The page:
I spend a good part of every day with Syrian workers. For the past 12 years, I have gotten to know most every building super, every delivery boy, every construction worker in my neighborhood. I think I know something of their outlook, and the complexity of their worldviews. I’ve shared many harrowing moments with them as they’ve attempted to survive Lebanese racism, as well as journeys to their local neighborhoods, faraway towns, and now Europe. I would let them speak on this issue, for it’s not for me to say. But I’m pretty sure I know what their response would be to this “reaching out” as you call it. This is what I go with. And this is what Mr. Lamb lacks, this sense of the street. If he had it, he would not be “shocked”. The very fact that he looked for a police car as if the local police are of any use to anyone reveals how much he still lives within an American paradigm, likewise revealed by his cooking skills.
The very presence of foreign NGOs and their humanitarian imperialism (1 for every 500 citizens), the foreigners here who staff them, as well as those who pretend to write about local issues when they don’t know the languages spoken locally, is beyond offensive—it’s colonialist, imperialist, racist, and Orientalist. The social fabric bends to their needs and whims, and they are immune to the effect this has on those who don’t have the option, luxury, or privilege to leave; they have no inkling of the day to day nightmare that is Lebanon to the majority of people unlucky enough to have to stay here; they cannot fathom such people who would trade in an instant their lives for the very passport that brought Mr. Lamb to this ungodly place.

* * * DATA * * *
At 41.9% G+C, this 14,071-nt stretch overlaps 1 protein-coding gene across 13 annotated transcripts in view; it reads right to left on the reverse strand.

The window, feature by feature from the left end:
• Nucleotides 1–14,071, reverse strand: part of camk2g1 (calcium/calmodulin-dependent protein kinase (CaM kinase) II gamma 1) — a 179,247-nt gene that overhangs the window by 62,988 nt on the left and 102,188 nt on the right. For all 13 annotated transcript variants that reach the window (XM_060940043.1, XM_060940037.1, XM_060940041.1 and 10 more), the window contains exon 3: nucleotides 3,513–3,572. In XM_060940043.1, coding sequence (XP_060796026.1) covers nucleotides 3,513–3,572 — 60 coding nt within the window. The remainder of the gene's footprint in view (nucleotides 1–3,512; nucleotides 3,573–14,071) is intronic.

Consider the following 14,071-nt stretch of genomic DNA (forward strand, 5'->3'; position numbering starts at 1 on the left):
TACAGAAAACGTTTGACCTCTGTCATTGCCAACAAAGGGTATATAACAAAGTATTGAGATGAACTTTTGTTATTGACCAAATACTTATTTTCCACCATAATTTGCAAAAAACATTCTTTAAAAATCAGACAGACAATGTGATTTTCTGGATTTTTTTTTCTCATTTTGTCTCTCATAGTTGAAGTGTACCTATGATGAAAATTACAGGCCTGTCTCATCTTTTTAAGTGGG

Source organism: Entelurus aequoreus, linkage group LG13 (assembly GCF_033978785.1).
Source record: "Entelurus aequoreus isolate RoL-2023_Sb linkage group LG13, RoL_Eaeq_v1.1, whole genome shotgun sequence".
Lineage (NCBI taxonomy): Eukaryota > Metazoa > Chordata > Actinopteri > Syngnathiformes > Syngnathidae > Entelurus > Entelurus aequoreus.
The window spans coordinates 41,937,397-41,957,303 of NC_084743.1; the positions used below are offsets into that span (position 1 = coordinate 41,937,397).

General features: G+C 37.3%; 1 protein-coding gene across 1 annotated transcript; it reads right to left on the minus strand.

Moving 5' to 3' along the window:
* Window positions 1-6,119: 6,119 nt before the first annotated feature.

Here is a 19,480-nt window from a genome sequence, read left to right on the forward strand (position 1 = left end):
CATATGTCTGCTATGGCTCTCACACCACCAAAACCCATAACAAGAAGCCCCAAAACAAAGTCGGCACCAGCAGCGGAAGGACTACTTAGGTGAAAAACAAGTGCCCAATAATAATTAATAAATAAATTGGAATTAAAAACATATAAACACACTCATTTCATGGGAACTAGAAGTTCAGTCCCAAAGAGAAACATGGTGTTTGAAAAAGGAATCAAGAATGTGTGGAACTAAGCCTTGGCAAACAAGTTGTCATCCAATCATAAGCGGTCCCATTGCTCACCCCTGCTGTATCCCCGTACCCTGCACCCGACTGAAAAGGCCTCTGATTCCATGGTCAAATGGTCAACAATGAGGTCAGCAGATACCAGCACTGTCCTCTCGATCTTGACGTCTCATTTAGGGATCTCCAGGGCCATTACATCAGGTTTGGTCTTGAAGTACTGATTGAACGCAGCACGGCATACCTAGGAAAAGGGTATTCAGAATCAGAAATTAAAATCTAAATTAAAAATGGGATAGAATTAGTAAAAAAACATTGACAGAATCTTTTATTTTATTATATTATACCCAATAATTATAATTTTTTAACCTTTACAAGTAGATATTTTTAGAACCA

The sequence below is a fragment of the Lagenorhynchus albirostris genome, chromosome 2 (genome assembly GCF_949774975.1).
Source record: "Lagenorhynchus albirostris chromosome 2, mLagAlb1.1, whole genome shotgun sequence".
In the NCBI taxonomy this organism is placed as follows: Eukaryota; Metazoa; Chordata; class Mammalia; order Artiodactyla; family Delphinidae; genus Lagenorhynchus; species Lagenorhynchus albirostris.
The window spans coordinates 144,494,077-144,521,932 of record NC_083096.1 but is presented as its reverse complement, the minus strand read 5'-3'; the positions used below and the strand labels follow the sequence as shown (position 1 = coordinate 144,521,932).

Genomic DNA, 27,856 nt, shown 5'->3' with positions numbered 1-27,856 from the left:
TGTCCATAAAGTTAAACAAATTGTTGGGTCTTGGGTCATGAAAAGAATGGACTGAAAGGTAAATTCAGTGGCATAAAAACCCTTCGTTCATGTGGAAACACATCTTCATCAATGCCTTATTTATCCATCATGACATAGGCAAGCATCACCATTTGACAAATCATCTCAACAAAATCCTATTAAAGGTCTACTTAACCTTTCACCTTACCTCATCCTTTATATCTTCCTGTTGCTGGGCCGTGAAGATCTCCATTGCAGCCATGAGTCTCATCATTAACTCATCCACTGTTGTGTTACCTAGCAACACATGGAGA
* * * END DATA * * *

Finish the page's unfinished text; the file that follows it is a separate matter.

Was he “reaching out in kindness” when he had the children pose for a picture? Or was he thinking about the journalistic “coup” this would give him? No one locally gives him any credibility, except political parties that need a stamp of approval from the White Man. I don’t think I’ve “under-read”. I know all too well what people like Lamb represent here. That he be ignorant to what his presence has wrought here is the issue; that he can’t understand the immensity of his “footprint”; that he is without any kind of framework that would prevent him, say, from owning a slave (etc.)—this is the issue I have with him, above and beyond the crime of child trafficking.